On May 28th, 2013, the Bobcats hired their third coach in as many seasons in Steve Clifford. Clifford knew he had a tall task ahead of him, as the Bobcats had only won 28 games in the past two seasons combined. Most writers around the league did not view this as a great hire, as Clifford possessed no NBA head-coaching experience before this season, although he had formerly been an assistant coach with the New York Knicks, Houston Rockets, Orlando Magic, and Los Angeles Lakers.
The changes started in late September at the Bobcats’ annual training camp in Ashville, NC. Typically in the NBA, some of the older veteran players get to come in later than the younger players. However, Clifford asked that the whole team report to Asheville at the same time in order for the players to get more familiar with each other. As most of you know, Steve Clifford is a huge defensive enthusiast, which is likely why he made that request. Any good defensive team has good chemistry. Whatever Clifford taught his players in Asheville clearly worked well, as he turned a defense that was last in the league in points allowed a year before, to a team that is top five in that category this season.
Another thing Clifford cemented early in the year was a solid group of assistants. The most notable assistants he acquired were former stars Patrick Ewing and Mark Price. Each of these coaches brought something different to the table. Ewing was a very successful post player, while Price used his smooth shooting stroke to make a living as a perimeter player. To me, both of these coaches have made a big impact to the organization. An experienced guy like Ewing is all that Al Jefferson needed to become an all-pro type of player, which he has exhibited this year. Where I think Price has helped the most is the development of starting shooting guard Gerald Henderson. You can still see that Henderson’s set shot is not where it needs to be, but he has certainly improved drastically this year. Even though Henderson’s overall field goal percentage has dropped, he seems to be a more confident player from beyond the arc this year, which is likely due to Price’s assistance.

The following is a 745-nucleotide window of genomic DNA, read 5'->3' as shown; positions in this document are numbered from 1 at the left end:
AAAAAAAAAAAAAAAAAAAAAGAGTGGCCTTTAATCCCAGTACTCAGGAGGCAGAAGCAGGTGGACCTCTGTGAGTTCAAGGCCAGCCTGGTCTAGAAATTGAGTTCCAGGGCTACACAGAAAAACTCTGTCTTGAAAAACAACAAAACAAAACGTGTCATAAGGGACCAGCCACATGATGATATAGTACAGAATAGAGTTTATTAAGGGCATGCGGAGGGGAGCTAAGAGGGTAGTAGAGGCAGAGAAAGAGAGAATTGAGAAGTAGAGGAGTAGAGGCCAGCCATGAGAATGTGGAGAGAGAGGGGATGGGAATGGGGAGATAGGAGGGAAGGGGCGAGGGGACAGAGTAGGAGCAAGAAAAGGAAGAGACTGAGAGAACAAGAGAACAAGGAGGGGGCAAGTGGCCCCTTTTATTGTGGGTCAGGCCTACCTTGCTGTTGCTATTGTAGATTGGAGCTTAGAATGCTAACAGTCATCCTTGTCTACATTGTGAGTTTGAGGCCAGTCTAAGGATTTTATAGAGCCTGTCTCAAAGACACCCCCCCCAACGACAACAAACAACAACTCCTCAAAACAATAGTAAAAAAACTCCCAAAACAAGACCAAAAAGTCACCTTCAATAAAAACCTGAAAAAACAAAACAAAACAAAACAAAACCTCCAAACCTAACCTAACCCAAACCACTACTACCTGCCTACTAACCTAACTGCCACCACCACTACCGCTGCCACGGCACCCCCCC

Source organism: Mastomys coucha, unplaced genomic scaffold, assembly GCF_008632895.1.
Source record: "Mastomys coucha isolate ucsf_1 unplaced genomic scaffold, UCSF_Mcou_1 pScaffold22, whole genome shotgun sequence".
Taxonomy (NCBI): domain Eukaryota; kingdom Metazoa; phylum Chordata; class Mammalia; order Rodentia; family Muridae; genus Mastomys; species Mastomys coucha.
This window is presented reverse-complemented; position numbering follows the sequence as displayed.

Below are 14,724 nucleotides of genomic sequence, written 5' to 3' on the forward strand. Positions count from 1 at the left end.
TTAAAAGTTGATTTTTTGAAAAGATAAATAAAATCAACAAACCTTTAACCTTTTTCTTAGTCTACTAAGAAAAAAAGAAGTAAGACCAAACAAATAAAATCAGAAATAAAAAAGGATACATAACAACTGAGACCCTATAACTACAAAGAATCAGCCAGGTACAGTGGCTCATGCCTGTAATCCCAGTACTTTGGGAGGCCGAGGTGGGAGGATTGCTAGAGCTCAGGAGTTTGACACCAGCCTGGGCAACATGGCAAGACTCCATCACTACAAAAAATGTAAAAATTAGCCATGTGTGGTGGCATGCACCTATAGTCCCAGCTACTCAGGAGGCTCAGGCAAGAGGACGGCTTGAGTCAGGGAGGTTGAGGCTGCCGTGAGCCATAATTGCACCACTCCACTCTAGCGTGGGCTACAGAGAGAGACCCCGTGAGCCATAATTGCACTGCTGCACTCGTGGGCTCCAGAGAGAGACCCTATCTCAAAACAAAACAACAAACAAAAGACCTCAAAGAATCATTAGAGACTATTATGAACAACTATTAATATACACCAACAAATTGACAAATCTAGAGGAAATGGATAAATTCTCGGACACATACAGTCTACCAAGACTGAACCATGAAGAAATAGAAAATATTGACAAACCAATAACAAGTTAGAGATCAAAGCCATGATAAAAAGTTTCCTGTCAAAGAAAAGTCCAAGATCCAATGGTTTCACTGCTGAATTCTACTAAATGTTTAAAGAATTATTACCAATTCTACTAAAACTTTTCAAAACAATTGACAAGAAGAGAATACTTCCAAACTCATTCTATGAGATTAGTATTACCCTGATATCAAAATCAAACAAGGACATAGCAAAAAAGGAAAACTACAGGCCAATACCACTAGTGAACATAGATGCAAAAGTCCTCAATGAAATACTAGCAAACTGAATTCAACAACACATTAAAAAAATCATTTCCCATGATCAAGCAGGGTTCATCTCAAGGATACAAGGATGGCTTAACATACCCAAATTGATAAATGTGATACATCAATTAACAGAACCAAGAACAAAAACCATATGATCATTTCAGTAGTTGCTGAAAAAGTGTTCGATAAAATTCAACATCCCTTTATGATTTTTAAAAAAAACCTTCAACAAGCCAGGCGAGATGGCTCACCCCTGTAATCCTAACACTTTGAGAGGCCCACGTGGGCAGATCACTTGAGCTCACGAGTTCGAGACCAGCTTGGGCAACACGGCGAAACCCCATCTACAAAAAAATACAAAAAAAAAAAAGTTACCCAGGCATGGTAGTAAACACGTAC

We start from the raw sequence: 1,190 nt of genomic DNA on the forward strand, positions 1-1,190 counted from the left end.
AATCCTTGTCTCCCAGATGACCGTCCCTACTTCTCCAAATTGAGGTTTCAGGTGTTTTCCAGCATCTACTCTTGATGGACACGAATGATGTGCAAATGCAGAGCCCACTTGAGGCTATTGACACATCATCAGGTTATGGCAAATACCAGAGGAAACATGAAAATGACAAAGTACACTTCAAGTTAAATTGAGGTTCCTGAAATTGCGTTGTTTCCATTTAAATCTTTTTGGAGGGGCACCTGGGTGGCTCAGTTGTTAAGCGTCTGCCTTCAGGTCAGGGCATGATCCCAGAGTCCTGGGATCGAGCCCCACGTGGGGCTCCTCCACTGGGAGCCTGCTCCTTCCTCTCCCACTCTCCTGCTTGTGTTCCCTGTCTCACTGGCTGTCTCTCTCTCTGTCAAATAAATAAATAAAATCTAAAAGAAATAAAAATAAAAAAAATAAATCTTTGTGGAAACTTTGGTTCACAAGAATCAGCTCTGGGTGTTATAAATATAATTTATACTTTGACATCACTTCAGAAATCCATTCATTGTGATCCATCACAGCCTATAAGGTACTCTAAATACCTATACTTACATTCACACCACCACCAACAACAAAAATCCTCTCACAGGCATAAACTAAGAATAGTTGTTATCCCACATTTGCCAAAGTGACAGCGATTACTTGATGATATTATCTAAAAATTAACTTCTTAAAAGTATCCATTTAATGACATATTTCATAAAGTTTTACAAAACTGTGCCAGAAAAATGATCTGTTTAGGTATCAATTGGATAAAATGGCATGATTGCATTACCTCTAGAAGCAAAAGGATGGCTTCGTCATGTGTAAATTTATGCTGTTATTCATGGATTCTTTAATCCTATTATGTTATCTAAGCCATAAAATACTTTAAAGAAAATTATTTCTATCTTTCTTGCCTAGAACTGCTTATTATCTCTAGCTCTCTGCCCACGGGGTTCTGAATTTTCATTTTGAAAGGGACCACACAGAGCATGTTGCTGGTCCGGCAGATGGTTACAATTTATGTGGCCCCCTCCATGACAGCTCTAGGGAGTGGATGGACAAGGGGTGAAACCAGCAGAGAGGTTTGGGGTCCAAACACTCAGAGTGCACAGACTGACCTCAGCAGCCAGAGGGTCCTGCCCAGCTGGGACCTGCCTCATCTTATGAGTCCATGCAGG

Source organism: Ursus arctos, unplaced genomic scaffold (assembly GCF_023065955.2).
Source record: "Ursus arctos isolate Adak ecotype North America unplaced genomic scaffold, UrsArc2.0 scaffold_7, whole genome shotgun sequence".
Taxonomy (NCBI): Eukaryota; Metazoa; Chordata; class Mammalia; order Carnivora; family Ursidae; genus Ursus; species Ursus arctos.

One of Clifford’s biggest changes this season was turning Al Jefferson into a better defender. We knew from day one what kind of scorer Jefferson was, and he has certainly done more than any of us expected on the offensive end thus far. The same can be said on the defensive end. The biggest knock on Jefferson over the years has been his poor defense. He has drastically improved his defense this year and is no longer a liability for Clifford and his staff. What makes Big Al so effective is he’s a smart defender. By that I mean he knows what he’s paid to do, and he’s not going to get a bunch of fouls every night simply because he knows how valuable he is to Charlotte’s offense. I don’t think anyone around the league thought Al Jefferson would ever be a starting center on a top five defense in the NBA, but that’s what he is in Charlotte thanks in large part to Steve Clifford.
Perhaps one of my favorite things about Clifford is how he manages his players’ minutes. Clifford doesn’t pick favorites, as he simply goes with what’s working no matter who it is. That’s how you have to coach in this league: you have to ride people while they are hot, and sit them when they’re not.
Steve Clifford has impressed us all this year, as he has led Charlotte to only its second winning season in the history of the franchise. No one saw this coming, but Clifford was able to get this group of guys to buy into his defensive first mentality, and it has worked to perfection. How could we give Clifford and his staff anything less than an A? After one year, Clifford has already been named a top ten coach in the NBA by ESPN.com’s basketball panel, which is truly astonishing. Clifford is also in contention for NBA Coach of The Year. After all those years of losing, the soon to be Hornets have finally cemented a foundation, and it all started with Steve Clifford.
Lead Hornets Writer: Jonathon Hoppe